I2C in the 2.6.32 Linux Kernel

The other day I forward-ported an old and abandoned touch-screen driver to the shiny new 2.6.32 kernel. A small portion of the work was to bring the driver in-line with the latest I2C framework (notably due the removal of detach_client from struct i2c_driver since 2.6.31 in favour of the new device driver binding model). This post shares my new-found understanding of the I2C framework and provides a very brief guide to writing an I2C slave device driver.

In a nutshell I2C is a simple serial bus that is often used to communicate with devices such as EEPROMs and peripherals such as touchscreens – there is also SMBus which can sometimes be considered a subset of I2C. The kernel breaks down I2C into ‘Buses’ and ‘Devices’, and then further breaks down buses into ‘Algorithms‘ and ‘Adapters‘, and devices into ‘Drivers‘ and ‘Clients‘. We’ll take a look at these in a little more detail.

Algorithms

An Algorithm performs the actual reading and writing of I2C messages to the hardware – this may involve bit banging GPIO lines or writing to an I2C controller chip. An Algorithm is represented by the very straight-foward ‘struct i2c_algorithm‘ structure and allows you to define function pointers to functions that can write I2C messages (master_xfer) or SMBus messages (smbus_xfer).

Adapters

An Adapter effectively represents a bus – it is used to tie up a particular I2C/SMBus with an algorithm and bus number. It is represented by the ‘struct i2c_adapter‘ structure. If you imagine a system where there are many I2C buses – perhaps two controlled by a controller chip and one bit-banged – then you would expect to see 3 instances of an i2c_adapter and 2 instances of an i2c_algorithm.

Clients

A Client represents a chip (slave) on the I2C/SMBus such as a Touchscreen peripheral and is represented by a ‘struct i2c_client‘ structure. This includes various members such as chip address, name and pointers to the adapter and driver.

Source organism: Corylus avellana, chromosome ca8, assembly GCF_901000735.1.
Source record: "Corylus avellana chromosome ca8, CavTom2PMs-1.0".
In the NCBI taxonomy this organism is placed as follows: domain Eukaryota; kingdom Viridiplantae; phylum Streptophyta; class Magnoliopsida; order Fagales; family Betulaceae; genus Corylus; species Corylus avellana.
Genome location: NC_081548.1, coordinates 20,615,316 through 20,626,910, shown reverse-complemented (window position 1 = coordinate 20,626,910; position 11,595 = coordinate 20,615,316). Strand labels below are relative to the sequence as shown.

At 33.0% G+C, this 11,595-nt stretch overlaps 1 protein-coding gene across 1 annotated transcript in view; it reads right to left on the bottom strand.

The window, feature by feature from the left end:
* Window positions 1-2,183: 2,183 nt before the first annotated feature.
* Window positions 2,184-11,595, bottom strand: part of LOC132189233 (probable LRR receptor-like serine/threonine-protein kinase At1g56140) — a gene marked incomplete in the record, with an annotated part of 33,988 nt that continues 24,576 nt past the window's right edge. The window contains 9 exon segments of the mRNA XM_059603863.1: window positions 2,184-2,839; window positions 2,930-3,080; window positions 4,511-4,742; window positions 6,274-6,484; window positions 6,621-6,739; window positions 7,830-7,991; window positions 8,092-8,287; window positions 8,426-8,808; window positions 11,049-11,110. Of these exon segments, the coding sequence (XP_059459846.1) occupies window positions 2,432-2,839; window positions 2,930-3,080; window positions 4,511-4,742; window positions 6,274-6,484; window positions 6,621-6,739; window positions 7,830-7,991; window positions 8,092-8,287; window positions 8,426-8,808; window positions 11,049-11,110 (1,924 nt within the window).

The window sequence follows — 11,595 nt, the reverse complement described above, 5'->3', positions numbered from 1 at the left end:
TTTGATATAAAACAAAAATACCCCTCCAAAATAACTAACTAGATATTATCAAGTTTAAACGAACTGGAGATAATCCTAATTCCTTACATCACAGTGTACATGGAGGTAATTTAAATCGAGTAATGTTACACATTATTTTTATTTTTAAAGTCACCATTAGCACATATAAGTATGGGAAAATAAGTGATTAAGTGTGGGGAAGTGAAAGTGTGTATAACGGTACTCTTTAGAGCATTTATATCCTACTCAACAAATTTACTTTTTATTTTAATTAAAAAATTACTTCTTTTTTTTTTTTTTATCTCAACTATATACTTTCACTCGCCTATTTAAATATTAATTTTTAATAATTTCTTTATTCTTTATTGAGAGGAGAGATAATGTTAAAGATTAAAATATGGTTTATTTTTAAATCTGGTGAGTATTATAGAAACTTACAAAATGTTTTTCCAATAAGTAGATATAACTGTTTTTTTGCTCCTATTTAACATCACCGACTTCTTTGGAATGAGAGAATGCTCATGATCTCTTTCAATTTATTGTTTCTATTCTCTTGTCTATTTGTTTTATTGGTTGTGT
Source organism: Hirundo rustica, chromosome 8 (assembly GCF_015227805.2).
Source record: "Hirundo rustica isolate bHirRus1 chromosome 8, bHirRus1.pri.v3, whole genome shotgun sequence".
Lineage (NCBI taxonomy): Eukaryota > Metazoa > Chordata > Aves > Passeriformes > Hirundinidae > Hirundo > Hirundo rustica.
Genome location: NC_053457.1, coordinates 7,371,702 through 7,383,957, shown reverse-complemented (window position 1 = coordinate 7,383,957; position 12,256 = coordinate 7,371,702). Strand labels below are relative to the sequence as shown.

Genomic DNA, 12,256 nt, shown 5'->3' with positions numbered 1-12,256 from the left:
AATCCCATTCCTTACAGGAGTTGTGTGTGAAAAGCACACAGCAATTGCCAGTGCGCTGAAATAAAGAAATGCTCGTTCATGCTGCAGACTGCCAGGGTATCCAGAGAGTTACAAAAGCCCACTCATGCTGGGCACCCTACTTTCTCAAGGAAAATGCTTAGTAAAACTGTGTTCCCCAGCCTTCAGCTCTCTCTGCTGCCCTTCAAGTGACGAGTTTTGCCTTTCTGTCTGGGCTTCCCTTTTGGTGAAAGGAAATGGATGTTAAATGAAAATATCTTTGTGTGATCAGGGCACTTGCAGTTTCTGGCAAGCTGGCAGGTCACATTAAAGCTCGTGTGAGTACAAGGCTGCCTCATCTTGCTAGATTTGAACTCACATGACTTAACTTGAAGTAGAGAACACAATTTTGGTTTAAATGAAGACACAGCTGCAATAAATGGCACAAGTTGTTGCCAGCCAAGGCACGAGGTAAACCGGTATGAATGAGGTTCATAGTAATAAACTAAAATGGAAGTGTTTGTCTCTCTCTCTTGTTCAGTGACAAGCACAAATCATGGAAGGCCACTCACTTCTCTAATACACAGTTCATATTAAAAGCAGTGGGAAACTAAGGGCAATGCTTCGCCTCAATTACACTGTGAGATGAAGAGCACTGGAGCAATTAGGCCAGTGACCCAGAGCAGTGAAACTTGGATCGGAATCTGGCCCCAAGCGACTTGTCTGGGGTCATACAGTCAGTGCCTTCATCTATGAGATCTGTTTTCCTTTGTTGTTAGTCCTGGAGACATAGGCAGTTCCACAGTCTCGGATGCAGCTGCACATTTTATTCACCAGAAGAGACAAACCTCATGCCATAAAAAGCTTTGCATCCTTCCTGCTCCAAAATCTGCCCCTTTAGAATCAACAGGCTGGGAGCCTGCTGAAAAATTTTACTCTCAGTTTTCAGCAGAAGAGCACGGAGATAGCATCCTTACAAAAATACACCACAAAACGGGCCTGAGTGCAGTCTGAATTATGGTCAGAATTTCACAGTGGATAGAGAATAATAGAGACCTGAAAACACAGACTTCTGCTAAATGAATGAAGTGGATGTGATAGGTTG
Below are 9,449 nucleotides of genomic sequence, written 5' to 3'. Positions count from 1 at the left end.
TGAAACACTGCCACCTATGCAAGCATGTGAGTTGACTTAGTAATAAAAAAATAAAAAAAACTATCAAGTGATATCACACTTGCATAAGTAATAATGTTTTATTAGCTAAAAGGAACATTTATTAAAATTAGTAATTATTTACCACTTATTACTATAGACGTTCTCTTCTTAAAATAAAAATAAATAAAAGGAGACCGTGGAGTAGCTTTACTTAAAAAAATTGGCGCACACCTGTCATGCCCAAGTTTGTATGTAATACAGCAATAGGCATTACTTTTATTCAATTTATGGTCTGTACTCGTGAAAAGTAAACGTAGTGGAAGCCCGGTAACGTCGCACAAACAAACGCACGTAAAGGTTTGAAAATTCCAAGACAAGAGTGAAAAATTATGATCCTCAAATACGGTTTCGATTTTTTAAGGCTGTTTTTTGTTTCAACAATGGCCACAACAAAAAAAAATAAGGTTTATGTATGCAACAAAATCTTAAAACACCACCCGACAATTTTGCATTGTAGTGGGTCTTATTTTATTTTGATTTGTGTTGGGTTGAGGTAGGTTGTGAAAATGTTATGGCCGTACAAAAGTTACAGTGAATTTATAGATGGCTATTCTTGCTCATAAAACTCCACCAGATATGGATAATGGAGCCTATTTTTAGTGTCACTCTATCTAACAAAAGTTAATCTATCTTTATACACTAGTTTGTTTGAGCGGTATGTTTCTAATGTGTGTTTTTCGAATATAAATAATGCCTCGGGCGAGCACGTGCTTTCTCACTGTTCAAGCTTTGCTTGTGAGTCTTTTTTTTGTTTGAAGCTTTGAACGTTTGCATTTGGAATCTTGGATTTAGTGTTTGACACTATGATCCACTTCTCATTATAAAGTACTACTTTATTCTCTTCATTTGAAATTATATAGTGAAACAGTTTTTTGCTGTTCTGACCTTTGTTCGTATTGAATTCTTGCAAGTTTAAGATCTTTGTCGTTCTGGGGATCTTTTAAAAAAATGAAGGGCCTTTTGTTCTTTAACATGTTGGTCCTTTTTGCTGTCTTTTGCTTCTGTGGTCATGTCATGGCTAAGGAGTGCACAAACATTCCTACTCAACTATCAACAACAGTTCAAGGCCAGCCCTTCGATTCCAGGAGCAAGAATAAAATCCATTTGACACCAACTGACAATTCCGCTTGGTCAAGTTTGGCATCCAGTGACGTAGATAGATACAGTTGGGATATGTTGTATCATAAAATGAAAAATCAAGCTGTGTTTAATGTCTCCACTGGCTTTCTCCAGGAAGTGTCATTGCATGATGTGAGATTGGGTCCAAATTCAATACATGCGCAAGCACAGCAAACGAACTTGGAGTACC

Drivers

Finally a driver, represented by a ‘struct i2c_driver‘ structure represents the device driver for a particular class of I2C/SMBus slave devices, e.g. a touchscreen driver. The structure contains a bunch of function pointers – the ones of interest to us are the ‘probe’ and ‘remove’ pointers – which we’ll shortly come onto.

So where do we start with writing an I2C slave device driver? We start by populating a ‘struct i2c_driver’ structure. In this tutorial we’ll populate just the ‘driver’, ‘id_table’, ‘probe’, and ‘remove’ members. We’ll also use the ‘migor_ts.c‘ touchscreen driver as reference code.

static struct i2c_driver migor_ts_driver = {
   .driver = {
      .name = "migor_ts",
   },
   .probe = migor_ts_probe,
   .remove = migor_ts_remove,
   .id_table = migor_ts_id,
};
We tell the kernel about our I2C slave driver by registering the 'struct i2c_driver' structure with the I2C core - we do this with a call to 'i2c_add_driver' in our __init function as follows:
static int __init migor_ts_init(void)
{
        return i2c_add_driver(&migor_ts_driver);
}

As described in an earlier post – the __init macro will ensure this function gets called upon kernel initialisation.

Back to our ‘struct i2c_driver’ structure – the id_table member allows us to tell the framework which I2C slaves chips we support – id_table is simply an array of ‘struct i2c_device_id’ – here’s the migors:

static struct i2c_device_id migor_ts_id[] = {
{ "migor_ts", 0 },
{ }
};

So in this case we’re saying that we only support a slave chip named ‘migor_ts’. This makes us wonder – how does the kernel know which slave chips are present and what they’re called? – we know the chip doesn’t contain such friendly naming strings and I2C doesn’t support enumeration. There is no magic – there are a number of mechanisms to discover and name an I2C slave – the most common in embedded devices is to define in your board set up file what slave devices you expect to see, their address and name. For example in the arch/sh/boards/mach-migor/setup.c file we see the following:

static struct i2c_board_info migor_i2c_devices[] = {
{
I2C_BOARD_INFO("migor_ts", 0x51),
.irq = 38, /* IRQ6 */
},
};

i2c_register_board_info(0, migor_i2c_devices, ARRAY_SIZE(migor_i2c_devices));

Without going into too much detail here – we populate a ‘struct i2c_board_info’ structure with the help of a I2C_BOARD_INFO macro – crucially we include a made up name for the slave chip and it’s I2C bus address.

So back to the migor driver. During boot, thanks to the ‘i2c_register_board_info’ call, the kernel will try to find any I2C driver which supports the ‘migor_ts’ name we provided. Upon finding such a driver, the kernel will call it’s ‘probe’ function. The idea being that the kernel believes it has found an I2C slave and would like us to probe to make sure that we are a suitable driver (It’s worth noting that the kernel won’t attempt to communicate with this device in any way).